Despite Energy Efficient Hardware, Power Usage Rising In Data Centers

Power consumption per computational unit has dropped in the past six years by 80%, but at-the-plug consumption has still risen by a factor of 3.4, according to the Uptime Institute.

Antone Gonsalves, Contributor

August 2, 2007

3 Min Read

While vendors paint a rosy picture of improving power-to-performance ratios in servers, the reality is power usage in data centers is increasing, an IT education and consulting firm said Thursday.

In a white paper entitled "The Invisible Crisis in the Data Center: The Economic Meltdown of Moore's Law," Uptime Institute spells out why data centers are using more power at the plug, not less, as technology becomes more energy efficient.

Part of Uptime's argument is made in mathematical terms. While server compute performance has increased by a factor of three every two years since 2000, energy efficiency has only doubled during the same time period. As a result from 2000 to 2006, server compute performance has risen by a factor of 27, but energy efficiency is only up by a factor of eight.

Therefore, power consumption per computational unit has dropped in the six years by 80%, but at-the-plug consumption has still risen by a factor of 3.4. Contributing to the problem are processor manufacturers, such as Intel, Advanced Micro Devices, and IBM, packing an increasing number of power-hungry chips into the same-size hardware, which generates more heat that requires increased cooling.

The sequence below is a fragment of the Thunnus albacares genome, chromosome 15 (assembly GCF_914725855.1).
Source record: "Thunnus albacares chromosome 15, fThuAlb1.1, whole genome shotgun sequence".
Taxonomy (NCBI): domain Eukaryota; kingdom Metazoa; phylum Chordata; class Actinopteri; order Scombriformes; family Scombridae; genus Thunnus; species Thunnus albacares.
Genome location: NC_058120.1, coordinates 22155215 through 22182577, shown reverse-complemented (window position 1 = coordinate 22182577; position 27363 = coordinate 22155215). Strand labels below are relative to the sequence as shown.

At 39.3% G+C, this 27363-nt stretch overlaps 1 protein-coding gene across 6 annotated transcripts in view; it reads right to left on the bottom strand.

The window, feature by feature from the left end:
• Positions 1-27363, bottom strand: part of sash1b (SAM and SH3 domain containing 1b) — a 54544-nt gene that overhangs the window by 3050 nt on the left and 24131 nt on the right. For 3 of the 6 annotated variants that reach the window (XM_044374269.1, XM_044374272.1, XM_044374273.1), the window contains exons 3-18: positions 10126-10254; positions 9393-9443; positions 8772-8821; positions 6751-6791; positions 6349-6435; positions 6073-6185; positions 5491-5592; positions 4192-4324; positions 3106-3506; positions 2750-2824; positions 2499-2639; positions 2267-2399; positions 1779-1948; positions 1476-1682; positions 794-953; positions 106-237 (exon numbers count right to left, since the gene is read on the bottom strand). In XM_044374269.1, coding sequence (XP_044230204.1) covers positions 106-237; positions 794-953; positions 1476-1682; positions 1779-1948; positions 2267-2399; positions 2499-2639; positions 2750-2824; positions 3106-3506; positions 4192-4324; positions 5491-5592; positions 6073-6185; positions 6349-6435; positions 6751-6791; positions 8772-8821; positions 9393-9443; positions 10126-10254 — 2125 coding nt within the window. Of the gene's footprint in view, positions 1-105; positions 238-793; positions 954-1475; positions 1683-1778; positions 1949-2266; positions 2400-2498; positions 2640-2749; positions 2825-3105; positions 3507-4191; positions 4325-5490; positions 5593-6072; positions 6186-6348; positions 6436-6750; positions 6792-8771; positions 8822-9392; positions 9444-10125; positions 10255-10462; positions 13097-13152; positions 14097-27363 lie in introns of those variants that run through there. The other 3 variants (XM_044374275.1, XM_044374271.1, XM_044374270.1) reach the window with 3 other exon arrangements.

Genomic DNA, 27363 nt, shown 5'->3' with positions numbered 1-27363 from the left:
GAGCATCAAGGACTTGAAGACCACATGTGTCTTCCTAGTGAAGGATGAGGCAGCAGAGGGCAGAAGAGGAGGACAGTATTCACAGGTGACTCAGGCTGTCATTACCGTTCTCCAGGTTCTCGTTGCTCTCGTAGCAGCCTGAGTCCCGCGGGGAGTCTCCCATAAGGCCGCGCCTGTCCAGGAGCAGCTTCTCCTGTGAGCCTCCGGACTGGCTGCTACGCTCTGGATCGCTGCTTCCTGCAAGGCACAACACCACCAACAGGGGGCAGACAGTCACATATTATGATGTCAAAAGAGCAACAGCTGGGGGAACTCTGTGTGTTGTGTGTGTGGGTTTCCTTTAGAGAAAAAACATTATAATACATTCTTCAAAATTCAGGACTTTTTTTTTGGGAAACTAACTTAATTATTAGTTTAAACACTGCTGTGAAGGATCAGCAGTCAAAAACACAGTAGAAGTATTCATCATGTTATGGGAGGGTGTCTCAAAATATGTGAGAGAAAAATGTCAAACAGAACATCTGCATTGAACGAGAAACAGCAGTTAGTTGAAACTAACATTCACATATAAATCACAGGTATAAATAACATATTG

Virtualization that enables IT staff to consolidate more server software in a single box can cut power and free up data center capacity. The technology, however, only delays the inevitable. "After virtualization has taken some of the slack out of underemployed IT hardware, the trend in power growth will resume," Uptime said.

When buying new data center servers, Uptime advises organizations to carefully consider the total cost of ownership. Current trends in power consumption indicate that by 2009 the cost to power a server over three years will exceed the cost of the hardware.

Put another way, by 2012, $1 million spent on servers will add $6.54 million more to the total cost of ownership of data center infrastructure than what was required in buying $1 million worth of servers in 2000, Uptime said. The reason is higher power consumption, cooling costs, and other factors.

As a simple, but effective, way to project future site total cost of ownership, Uptime suggest developing and maintaining a chart of hardware power consumption at the plug divided by the actual price paid for the hardware in thousands of dollars. The firm recommends organizations include site TCO when figuring the cost per compute unit.

In the long term, power consumption won't go down in real terms until the rate of energy efficiency equals or exceeds the rate of increase of computational performance. Hardware capable of those metrics could take as long as 10 years to reach the market.

In the meantime, organizations can take the following steps to reduce energy consumption by as much as 50%, Uptime said. Use server virtualization, enable server power-save features, turn off servers no longer in use, prune bloated software, and improve site infrastructure energy efficiency ratios.

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